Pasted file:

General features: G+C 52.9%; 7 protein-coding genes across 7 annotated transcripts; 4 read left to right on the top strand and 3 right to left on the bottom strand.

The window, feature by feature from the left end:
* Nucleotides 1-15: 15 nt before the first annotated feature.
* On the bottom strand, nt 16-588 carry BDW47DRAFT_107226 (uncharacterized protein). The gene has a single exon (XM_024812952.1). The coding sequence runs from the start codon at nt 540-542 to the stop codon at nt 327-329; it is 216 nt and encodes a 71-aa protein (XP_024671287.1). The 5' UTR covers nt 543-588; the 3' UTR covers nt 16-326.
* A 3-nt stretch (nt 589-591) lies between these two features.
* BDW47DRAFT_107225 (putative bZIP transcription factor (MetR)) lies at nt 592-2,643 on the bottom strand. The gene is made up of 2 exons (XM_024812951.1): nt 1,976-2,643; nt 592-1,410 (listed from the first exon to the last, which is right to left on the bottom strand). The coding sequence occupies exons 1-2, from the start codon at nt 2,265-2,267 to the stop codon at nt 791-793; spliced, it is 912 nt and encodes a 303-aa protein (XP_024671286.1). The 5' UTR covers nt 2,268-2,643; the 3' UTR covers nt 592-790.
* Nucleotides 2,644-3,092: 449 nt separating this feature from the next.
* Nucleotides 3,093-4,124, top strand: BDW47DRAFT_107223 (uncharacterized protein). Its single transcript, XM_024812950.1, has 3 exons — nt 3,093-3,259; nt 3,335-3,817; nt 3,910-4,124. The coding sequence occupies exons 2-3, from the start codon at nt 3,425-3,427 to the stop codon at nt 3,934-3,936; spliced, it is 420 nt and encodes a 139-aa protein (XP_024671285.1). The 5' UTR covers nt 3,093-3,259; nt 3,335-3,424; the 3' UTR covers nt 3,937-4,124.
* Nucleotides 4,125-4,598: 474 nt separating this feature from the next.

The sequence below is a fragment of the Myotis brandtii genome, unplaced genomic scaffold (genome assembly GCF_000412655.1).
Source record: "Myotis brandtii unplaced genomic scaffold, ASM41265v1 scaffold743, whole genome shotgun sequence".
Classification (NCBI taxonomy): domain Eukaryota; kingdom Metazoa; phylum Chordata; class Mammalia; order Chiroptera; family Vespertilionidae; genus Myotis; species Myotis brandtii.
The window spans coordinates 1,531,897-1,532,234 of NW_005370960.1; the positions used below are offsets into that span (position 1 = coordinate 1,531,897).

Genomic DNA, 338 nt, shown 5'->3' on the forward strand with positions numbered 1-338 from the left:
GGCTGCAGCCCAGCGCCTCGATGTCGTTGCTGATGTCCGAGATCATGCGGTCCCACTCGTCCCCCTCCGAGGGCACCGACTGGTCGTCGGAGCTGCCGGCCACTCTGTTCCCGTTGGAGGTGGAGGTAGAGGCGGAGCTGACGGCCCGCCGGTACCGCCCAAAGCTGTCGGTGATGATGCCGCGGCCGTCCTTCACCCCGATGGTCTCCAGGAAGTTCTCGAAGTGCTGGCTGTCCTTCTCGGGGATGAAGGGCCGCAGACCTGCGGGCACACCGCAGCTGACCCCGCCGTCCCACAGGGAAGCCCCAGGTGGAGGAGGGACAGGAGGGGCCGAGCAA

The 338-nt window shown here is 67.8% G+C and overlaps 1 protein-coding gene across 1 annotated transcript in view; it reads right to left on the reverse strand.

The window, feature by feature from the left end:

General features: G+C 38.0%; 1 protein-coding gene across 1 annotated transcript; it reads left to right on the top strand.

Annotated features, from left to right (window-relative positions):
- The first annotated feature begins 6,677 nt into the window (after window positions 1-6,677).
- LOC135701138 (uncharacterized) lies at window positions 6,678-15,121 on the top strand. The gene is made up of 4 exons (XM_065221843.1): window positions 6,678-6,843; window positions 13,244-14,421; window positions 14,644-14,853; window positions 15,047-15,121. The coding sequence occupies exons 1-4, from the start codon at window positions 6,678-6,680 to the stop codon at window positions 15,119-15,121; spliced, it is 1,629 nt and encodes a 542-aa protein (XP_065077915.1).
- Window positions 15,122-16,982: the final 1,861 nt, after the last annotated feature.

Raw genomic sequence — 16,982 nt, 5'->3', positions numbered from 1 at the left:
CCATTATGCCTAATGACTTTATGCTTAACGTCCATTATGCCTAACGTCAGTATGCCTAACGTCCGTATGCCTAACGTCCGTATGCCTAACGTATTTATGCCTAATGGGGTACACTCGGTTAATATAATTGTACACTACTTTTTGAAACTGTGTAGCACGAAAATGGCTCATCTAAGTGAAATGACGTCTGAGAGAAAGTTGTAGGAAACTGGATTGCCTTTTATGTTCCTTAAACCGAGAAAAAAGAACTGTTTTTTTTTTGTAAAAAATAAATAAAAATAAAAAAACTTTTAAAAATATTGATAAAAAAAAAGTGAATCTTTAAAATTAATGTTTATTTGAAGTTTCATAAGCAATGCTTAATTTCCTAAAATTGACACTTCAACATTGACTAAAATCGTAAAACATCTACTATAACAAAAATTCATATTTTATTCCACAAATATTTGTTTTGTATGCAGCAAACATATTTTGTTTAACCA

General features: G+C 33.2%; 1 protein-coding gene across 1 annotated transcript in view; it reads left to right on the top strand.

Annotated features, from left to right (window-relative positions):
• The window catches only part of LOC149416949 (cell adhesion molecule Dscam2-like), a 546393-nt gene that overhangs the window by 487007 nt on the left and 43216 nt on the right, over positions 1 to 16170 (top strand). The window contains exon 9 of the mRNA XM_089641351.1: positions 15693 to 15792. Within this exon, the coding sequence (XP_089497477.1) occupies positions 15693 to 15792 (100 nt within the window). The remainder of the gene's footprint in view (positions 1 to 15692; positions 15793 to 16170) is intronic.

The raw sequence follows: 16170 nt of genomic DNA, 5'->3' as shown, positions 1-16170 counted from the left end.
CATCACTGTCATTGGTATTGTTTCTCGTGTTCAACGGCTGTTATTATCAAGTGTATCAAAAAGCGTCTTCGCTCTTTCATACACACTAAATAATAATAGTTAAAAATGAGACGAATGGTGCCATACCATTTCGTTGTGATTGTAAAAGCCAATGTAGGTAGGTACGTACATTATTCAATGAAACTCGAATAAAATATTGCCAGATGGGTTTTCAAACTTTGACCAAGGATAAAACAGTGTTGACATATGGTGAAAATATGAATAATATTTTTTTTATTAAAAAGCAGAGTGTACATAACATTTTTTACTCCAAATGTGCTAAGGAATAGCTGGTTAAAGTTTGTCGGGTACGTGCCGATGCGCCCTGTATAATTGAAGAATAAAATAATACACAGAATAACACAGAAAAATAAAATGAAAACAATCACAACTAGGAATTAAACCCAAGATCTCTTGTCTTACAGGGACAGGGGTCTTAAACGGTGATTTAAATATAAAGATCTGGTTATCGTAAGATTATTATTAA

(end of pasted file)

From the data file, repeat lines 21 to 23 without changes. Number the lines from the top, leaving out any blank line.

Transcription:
- LOC135701138 (uncharacterized) lies at window positions 6,678-15,121 on the top strand. The gene is made up of 4 exons (XM_065221843.1): window positions 6,678-6,843; window positions 13,244-14,421; window positions 14,644-14,853; window positions 15,047-15,121. The coding sequence occupies exons 1-4, from the start codon at window positions 6,678-6,680 to the stop codon at window positions 15,119-15,121; spliced, it is 1,629 nt and encodes a 542-aa protein (XP_065077915.1).
- Window positions 15,122-16,982: the final 1,861 nt, after the last annotated feature.

Raw genomic sequence — 16,982 nt, 5'->3', positions numbered from 1 at the left: